March 22, 2012 | 12:24 pm
Posted by David A. Lehrer
Goldman Sachs may have referred in their internal emails to their clients as “muppets”, but were we to see the internal emails of members of the Los Angeles City Council undoubtedly they would refer to their constituents as “fools.”
How else to explain the obvious contempt that members of the Los Angeles City Council have for the citizens of LA and our intelligence?
Today’s LA Times reports that the City Council is considering an ordinance that would block Wal-Mart from opening a 33,000 square foot “Neighborhood Market” at the corner of Cesar Chavez (Sunset) and Grand Avenue. According to the Times, Councilman Ed Reyes and Councilman Eric Garcetti have introduced a bill that would deny building permits to “formula retail” stores—-those that have standardized facades, color schemes, décor, employee uniforms and merchandise.
The proffered reason for the Council’s sudden concern about décor, design and uniforms is to “protect the character of Chinatown” and the small businesses there. The Times reports that the bill is on an expedited schedule so that it can deny Wal-Mart the building permits it needs to proceed with remodeling the presently empty retail space on the bottom floor of a non-descript mixed use apartment building.
The reality, as anyone who has a glimmer of knowledge of LA politics knows, is that Reyes and Garcetti are doing the bidding of labor unions who have made Wal-Mart their target of choice and the seeming incarnation of all that is evil in American society. It’s a non-union chain so labor wants to pull every string it can to prevent it from opening stores in LA until it unionizes. Clearly Council members Reyes and Garcetti have had their strings pulled and have responded slavishly.
The notion that limiting Wal-Mart from moving into an empty retail space at Cesar Chavez and Grand is benefiting Chinatown is absurd. Drive by that corner the “small businesses” being protected there are a Burger King (which, by the way, has a standardized façade, color scheme, décor and employee uniforms), the massive LA Unified’s Arts High School, an apartment house set back from the street and the mixed use building where the Wal-Mart planned to move. There is one full service market serving a thirty block radius from that corner.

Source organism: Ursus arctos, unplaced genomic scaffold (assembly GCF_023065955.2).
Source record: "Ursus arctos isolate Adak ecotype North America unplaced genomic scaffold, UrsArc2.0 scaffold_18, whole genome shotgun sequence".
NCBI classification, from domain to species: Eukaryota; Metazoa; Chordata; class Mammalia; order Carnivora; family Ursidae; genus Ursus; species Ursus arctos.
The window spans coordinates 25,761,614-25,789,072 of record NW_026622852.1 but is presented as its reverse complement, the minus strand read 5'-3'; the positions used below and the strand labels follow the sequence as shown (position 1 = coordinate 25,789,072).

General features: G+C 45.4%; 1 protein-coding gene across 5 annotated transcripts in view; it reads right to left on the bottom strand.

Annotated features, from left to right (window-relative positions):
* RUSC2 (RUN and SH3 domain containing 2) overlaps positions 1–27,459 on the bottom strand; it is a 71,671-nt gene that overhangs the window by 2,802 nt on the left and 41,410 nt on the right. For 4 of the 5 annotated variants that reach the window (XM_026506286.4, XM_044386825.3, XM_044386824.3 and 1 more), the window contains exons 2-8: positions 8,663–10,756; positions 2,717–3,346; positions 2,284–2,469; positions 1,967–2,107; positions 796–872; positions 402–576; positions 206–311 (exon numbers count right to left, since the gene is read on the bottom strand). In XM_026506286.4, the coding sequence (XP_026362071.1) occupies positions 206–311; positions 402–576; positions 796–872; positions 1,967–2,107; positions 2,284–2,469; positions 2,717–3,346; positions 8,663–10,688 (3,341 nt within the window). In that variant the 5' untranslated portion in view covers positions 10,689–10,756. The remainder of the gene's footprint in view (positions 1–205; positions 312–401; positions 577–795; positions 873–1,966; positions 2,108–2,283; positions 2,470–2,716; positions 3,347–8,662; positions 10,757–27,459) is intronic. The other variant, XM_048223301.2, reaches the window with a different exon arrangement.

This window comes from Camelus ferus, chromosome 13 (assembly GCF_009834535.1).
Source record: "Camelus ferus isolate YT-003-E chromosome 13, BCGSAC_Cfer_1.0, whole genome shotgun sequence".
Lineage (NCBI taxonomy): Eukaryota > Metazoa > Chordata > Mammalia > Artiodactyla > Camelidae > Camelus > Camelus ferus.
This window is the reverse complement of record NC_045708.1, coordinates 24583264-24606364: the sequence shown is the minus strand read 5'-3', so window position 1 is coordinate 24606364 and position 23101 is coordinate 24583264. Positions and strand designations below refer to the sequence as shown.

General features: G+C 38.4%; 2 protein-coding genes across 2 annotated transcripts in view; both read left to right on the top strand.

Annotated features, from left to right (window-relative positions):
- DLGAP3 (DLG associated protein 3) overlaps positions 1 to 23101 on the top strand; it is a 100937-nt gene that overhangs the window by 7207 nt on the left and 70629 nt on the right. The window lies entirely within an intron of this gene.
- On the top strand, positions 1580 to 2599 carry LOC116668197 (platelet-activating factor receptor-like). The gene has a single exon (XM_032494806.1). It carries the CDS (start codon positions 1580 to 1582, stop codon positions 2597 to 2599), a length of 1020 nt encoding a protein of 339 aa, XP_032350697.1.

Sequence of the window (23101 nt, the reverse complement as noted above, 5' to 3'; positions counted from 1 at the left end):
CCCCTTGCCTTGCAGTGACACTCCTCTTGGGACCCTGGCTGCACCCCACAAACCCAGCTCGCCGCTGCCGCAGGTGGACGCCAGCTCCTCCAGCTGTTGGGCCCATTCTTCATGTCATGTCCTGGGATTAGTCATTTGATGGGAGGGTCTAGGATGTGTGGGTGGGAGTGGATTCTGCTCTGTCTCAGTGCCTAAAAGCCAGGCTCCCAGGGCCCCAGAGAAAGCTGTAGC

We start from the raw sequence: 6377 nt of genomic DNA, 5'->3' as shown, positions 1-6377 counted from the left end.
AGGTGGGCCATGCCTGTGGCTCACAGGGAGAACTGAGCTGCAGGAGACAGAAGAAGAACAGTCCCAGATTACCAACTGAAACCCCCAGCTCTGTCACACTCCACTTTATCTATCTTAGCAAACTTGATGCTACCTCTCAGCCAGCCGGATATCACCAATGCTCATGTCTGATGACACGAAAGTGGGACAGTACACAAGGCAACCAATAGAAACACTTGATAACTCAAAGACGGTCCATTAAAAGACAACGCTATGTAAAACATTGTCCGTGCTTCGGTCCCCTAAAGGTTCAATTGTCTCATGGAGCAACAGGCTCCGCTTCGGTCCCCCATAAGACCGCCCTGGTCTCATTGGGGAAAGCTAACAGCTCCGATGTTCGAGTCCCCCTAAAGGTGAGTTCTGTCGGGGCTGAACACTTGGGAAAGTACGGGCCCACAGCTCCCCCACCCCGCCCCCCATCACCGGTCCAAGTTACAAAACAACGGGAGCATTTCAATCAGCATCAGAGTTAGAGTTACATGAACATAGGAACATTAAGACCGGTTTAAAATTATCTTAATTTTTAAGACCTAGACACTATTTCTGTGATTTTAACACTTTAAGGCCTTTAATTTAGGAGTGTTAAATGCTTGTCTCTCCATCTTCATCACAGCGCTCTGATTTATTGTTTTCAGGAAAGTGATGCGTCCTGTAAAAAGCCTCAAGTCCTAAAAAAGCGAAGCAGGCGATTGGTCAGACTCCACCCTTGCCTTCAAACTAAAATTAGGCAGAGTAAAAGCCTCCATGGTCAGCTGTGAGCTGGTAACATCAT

The reality is that Reyes and Garcetti are assuming that few folks will venture to the corner of Cesar Chavez and Grand and see what a ridiculous notion it is that small businesses are being protected or that the “character of Chinatown” is being preserved. Most people’s notion of Chinatown is blocks away. Additionally, they assume that most of their supporters view Wal-Mart with such disdain that abrogating normal processes to punish Wal-Mart is acceptable.
One only has to travel one block west to the intersection of Cesar Chavez and Figueroa Streets to observe monstrously over-sized, gaudy, Italianate apartment houses that occupy three of the four corners—-buildings that clearly didn’t bother the City Council and which do, in fact, alter the “character” of the neighborhood.
The councilmen’s move is also distressing because it will cavalierly put in jeopardy dozens of jobs that the city desperately needs. Wal-Mart has 28 stores in LA County employing 12,000 people (an average of 428 employees/store). This store would be about a fifth the size of a normal Wal-Mart, so it might employ about a fifth of the number in a normal store, about 85 folks (Wal-Marts provide health care coverage to employees who work at least 24 hours/week). For a city that is only now returning to 2004 levels of employment, those are 85 jobs we need that neither the councilmen nor the unions should be killing.
To disabuse anyone of the notion that Wal-Mart is the incarnation of evil that deserves the special animus of the City Council, read the op/ed written last year in the Times by Michael Kinsley, former editor of The New Republic and former editorial page editor of the LA Times—hardly a right wing, anti-union propagandist:
There are those whose objections to Wal-Mart are more aesthetic than economic: the barn-like quality of the stores, the impact of a Wal-Mart on old downtowns, even the whole culture of consumption that some people find distasteful. They’re welcome to those views as long as they acknowledge that higher prices at non-Wal-Mart stores are bad for consumers — especially poor consumers.
Wal-Mart’s employees seem as cheerful as those at Target or Costco. But perhaps the company has hypnotized them — or possibly me — in some sort of Stepford wives scenario.
Big companies make fat targets, but a more deserving target might be small companies. Instead, we have the ever-inflating myth of small business. Small businesses come and go, creating and eliminating jobs along the way. Yes, they are an important part of the economy, and often they come with inspiring tales of hard-working immigrants and so on. But they’re in it to make a profit, just like Wal-Mart. And I doubt that many offer healthcare to people working less than 24 hours a week.
We aren’t Muppets and we aren’t idiots and our electeds ought not treat us as such. If they have a problem with Wal-Mart because their union supporters do—admit it. If those concerns trump new jobs and enlivening a neighborhood that needs retail be honest about it. Don’t hide behind a façade of concern that is transparently dishonest.
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